Welcome to the Western University tornado factory
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They’re making something unusual at London’s Advanced Manufacturing Park, and it could change the world.
They’re making miniature tornadoes – or, at least, something a lot like them.
The experts behind Western University’s huge, hexagonal wind factory, the WindEEE Dome, took Metro on a tour Monday of a unique facility that’s already grabbing the attention of the scientific community worldwide.
“This is the only place that does tornadoes like real tornadoes,” said professor Horia Hangan of Western’s faculty of engineering. “We mimic real tornadoes with their real features.”
At the northern tip of tornado country, it’s a great place to have the dome. It’s part of Western’s wider efforts to encourage tech research near Highway 401, just off Veterans Memorial Parkway in southeast London.
With the accuracy of an academic, Hangan explained that the wind chamber — where those three Es in its name refer to “engineering, energy and environment” — makes “tornado-like vortices” that can recreate the effects of a full-size tornado. Making the real thing is impossible, he said, because of the way a twister behaves. Winds ebb and flow in unpredictable directions, and there’s the added factor of debris picked up by the wind.
But, with a four-metre-diameter “tornado” behind him, made visible by a smoke machine, Hangan said the unique nature of the dome is its ability to recreate high winds that can be studied.
It uses more than 100 fans to make myriad smaller versions of tornadoes and similar weather systems, all linked to a hi-tech system to gather data on what they do. The experts then use calculations to “upscale” those results to full-size events. That can’t be done in traditional wind tunnels, which have wind running in just one direction, and no other facility is as advanced as Western’s dome, with so many fans and so many variables.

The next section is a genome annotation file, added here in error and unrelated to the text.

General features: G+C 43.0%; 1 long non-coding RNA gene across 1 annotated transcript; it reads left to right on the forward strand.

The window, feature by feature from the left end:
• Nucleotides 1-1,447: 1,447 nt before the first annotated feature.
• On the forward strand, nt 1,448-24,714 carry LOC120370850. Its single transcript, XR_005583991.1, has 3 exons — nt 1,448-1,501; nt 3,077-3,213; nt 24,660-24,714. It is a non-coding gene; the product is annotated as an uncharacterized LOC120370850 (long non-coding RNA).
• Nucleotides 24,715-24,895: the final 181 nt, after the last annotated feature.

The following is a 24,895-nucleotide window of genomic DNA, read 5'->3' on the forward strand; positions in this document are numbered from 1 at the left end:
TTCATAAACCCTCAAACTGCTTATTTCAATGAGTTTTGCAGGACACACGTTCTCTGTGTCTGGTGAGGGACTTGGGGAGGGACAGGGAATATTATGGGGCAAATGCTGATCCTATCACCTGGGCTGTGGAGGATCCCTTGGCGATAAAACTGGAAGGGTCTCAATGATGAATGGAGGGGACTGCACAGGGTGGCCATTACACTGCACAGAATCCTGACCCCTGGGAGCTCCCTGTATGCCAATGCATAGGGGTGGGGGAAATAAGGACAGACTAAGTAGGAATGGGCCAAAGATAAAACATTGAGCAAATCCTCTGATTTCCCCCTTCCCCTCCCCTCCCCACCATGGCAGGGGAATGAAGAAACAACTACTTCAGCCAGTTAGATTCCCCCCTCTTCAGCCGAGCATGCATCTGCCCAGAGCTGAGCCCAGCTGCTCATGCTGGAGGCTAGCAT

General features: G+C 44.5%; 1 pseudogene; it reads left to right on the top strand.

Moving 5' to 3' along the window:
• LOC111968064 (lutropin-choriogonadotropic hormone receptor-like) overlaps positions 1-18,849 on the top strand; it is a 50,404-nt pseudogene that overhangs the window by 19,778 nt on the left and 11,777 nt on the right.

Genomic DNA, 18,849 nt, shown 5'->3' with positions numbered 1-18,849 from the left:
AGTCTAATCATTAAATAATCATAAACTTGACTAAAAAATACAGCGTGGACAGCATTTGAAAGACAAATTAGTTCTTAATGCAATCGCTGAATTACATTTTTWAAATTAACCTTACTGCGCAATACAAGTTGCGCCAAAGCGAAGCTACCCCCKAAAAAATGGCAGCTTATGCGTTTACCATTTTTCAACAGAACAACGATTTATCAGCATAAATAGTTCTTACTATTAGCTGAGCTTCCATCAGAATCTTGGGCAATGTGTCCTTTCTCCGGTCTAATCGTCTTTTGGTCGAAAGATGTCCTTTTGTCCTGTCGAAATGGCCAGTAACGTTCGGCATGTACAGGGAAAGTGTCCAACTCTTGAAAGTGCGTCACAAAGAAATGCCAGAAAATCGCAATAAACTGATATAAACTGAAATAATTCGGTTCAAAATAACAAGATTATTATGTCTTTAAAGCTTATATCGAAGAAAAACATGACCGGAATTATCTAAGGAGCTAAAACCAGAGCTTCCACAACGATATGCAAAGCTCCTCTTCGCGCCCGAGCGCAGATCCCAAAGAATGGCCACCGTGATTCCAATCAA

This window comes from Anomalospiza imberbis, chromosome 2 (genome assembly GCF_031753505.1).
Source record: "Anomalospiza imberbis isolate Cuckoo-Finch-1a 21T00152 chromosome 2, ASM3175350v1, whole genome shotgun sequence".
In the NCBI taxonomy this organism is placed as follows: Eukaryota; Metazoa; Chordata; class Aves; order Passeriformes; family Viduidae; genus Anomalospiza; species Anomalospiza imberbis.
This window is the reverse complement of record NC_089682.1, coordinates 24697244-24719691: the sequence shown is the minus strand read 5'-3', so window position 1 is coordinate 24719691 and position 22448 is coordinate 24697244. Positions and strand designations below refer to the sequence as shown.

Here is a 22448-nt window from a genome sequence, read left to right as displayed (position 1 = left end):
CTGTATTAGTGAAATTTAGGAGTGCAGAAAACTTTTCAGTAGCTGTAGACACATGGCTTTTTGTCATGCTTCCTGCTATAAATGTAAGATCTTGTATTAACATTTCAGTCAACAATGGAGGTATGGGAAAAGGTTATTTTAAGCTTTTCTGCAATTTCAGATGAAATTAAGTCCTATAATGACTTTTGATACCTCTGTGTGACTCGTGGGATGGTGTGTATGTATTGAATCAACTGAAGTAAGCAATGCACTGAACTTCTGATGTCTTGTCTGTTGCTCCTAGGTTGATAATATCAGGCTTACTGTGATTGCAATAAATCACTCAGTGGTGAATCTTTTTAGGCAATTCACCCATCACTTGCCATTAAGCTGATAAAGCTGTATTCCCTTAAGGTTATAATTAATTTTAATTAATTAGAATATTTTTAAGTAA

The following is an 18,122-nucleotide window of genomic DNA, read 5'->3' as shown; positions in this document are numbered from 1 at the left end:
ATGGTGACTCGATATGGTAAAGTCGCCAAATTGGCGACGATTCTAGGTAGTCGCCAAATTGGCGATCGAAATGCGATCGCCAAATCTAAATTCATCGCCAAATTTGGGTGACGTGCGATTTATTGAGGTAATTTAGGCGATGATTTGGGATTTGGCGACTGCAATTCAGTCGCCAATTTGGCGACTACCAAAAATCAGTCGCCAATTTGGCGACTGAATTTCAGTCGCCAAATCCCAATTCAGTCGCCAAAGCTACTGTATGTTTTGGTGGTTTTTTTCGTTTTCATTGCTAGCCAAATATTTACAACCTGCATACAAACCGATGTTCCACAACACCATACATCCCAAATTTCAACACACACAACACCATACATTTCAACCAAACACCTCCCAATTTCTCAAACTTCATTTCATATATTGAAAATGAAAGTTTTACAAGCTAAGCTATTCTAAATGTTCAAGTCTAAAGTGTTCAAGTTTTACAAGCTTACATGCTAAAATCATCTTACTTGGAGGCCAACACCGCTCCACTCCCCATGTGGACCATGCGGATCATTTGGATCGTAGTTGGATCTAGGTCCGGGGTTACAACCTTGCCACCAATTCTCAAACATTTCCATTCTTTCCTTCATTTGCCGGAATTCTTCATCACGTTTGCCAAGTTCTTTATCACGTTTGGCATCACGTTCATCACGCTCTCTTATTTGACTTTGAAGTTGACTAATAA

“It’s a totally new facility worldwide,” Hangan said. “It doesn’t exist anywhere else.”
But why is it world-changing? Because, within 10 years, it could be changing the way people design buildings, bridges, wind turbines, transmission lines and more.
The complex events inside the dome are to be used to measure the effects on structures, so researchers can recommend ways to improve new ones. Buildings can’t be indestructible but could have safe areas built in.
“Sixty-five per cent of the damage due to wind in North America is actually in interior North America, and it’s basically due to thunderstorms,” Hangan said. “Nothing has been designed for that. Building structures are not designed for that.”
Already, at least 40 researchers at Western are signed up to work on projects using the WindEEE Dome. Each brings five or six graduate students, the first of whom come on board this week.
More than 20 research institutes across the world have signed agreements with Western to use the dome, with funding applications under way.
In other words, the world is on board.
When the stars come a knockin'
It may be a $34 million state-of-the-art scientific research centre, but the WindEEE Dome could have a lucrative sideline faking winds for movies.
Already, the BBC has brought its Top Gear motoring show to film in London, with presenter Richard Hammond spending the day in the wind chamber surrounded by flying ping-pong balls and foam.
If Hollywood comes calling, Western will listen, said professor Horia Hangan, although the dome will have a busy schedule with academic research.
“(Tornadoes) are very popular,” he smiled, when asked about their effect on popular culture. “It’s a love affair about tornadoes. I think it’s because they have not yet been fully explained.”
And, no, he hasn’t seen the movie Sharknado, but he has seen the Wizard of Oz.